Our oldest child starts school this month. Will I survive all the school admin? And how do I magically turn my five weeks of annual leave into, er, a lot more than five?
It’s 4.45pm on a Tuesday and I’m doing the nursery pick-up. My four-year-old daughter is in the garden, wearing autumn clothes now that the weather has turned, and looking noticeably taller than the other children. In a couple of weeks’ time, she’s starting school.
We have two children, aged four and two, so when it comes to schools this is our first rodeo. Over the summer, starting school has dominated the playground chat amongst parents like us – those who are dealing with £20 school sweatshirts and headaches over wraparound clubs for the first time.
We chat about these practicalities, as we try to stop our kid running up the slide while someone else’s kid is trying to slide down (side-note: why do all kids try to run up slides). Conversation topics include: How will you balance the settling-in sessions with work? Have you done all the new starter admin yet? Do you also have mixed feelings about the teacher doing a home-visit and seeing what a tip the kitchen is?
Do you also have mixed feelings about the teacher doing a home-visit and seeing what a tip the kitchen is?
Perhaps surprisingly, how our children will adjust to school hasn’t been a big talking point. Maybe it’s because we’re naive first-timers who think everything will be fine (unlikely – first-timers love to worry!). I think we feel reassured partly because our local schools have thoughtful, staggered settling-in weeks.
I think it’s also partly because our children and their pals have already been attending a nursery for months, if not years (Covid lockdowns notwithstanding). If you’re in this situation too, it’s worth remembering that over a third of children aged 0-4 in England don’t use formal childcare, according to a government survey.
For some families this is a choice, but for others the UK’s high childcare fees and shortages of places are just too big a barrier.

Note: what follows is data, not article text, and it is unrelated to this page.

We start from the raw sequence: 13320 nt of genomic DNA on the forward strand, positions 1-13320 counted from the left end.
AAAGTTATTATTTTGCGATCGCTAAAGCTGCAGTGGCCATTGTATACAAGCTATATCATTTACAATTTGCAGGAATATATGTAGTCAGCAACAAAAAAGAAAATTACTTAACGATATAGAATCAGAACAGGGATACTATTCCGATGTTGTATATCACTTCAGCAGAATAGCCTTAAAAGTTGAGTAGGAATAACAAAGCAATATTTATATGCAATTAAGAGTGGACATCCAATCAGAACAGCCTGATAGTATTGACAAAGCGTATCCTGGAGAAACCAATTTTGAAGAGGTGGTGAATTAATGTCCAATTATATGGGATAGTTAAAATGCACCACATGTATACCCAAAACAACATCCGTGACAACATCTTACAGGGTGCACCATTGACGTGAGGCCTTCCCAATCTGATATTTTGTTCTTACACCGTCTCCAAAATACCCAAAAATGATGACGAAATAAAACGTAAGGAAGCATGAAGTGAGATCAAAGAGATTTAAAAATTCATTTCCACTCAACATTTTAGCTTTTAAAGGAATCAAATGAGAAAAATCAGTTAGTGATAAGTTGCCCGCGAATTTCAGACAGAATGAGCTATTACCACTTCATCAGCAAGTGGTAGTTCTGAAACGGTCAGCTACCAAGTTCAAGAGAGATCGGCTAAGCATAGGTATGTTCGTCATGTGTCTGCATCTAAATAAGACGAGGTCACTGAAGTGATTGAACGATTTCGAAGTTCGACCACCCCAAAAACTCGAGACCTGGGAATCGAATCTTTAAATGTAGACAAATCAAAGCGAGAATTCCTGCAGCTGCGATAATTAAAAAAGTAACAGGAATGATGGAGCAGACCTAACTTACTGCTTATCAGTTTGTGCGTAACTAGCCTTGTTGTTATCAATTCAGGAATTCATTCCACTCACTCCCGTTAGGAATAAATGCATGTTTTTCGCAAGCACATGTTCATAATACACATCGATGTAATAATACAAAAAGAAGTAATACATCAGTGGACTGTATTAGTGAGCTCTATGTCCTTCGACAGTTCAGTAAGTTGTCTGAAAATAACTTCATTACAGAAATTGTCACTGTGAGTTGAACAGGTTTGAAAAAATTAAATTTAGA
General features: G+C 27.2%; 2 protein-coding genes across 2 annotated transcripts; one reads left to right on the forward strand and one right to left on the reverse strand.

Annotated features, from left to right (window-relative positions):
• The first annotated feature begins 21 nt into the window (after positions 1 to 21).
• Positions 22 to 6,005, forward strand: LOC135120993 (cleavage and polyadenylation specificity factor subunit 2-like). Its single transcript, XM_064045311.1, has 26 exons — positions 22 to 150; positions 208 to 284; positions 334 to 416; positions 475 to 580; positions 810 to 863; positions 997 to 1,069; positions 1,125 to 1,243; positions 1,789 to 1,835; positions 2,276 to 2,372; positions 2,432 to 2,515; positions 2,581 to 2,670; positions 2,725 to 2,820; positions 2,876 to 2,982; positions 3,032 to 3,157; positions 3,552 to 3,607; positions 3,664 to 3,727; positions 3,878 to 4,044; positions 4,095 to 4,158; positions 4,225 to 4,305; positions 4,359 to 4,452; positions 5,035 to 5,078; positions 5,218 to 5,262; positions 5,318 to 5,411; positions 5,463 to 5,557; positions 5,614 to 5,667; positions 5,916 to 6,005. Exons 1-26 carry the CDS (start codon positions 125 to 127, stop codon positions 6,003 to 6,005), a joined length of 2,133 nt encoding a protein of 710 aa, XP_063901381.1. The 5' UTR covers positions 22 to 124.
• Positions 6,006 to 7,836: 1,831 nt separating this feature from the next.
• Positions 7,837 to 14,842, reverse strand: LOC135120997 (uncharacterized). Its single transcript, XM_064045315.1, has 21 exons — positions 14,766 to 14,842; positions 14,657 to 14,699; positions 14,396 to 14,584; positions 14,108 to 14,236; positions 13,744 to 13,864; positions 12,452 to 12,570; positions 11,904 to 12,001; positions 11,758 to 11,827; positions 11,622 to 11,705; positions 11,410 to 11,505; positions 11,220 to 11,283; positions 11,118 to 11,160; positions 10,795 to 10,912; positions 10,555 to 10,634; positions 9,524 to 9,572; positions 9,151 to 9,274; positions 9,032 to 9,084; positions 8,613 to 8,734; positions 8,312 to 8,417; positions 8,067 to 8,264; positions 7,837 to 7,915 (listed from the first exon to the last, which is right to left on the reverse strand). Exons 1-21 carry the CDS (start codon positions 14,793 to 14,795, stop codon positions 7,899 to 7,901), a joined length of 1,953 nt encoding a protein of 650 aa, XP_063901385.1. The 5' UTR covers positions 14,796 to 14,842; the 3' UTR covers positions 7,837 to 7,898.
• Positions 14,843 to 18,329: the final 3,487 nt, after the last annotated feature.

Okay I’m going to be honest here – I know that starting school is meant to be a big emotional moment, but I can’t seem to work up any big emotions about it yet. I’m mainly wondering if I’ll survive all the late-night school admin. I’m also wondering how I can magically turn my five weeks of annual leave into, er, a lot more than five?
Throughout the summer, grandparents, neighbours and friends kept saying “Wow, the time has flown!” to me and “Wow, are you excited?” to my daughter. Neither of us knew how to respond. I smiled politely because I’m an adult and I have to. My daughter just walked off or asked for another breadstick (side-note: why do all kids love dry breadsticks.)
I might be feeling calm because our son is a useful emotional cushion in these situations – a second child is handy that way! Every time my daughter leaves a stage behind, we as a family remain in it for a while because of him. The toys, clothes, routines, sounds, and habits don’t leave our house, they simply drift into his room.
When my son hits any rites of passage I go to pieces, because then it really is over. I sobbed “No more babies!” when we served the cake on his first birthday. I’ve dragged my heels for months over putting his baby slings on Vinted – my current excuse to my husband is that “slings sell better in the winter”, a claim that is 100% baseless.
When my son starts school, I’ll probably need a whole emotional support plan in place. Or another baby? No thanks! Babies are so time-consuming and I really need to free up my diary so I can have a midlife crisis over the next few years.
I’d better go put those slings on Vinted.
** This blog is part of a series called The Chaos Train, a record of daily life as a working parent with young children **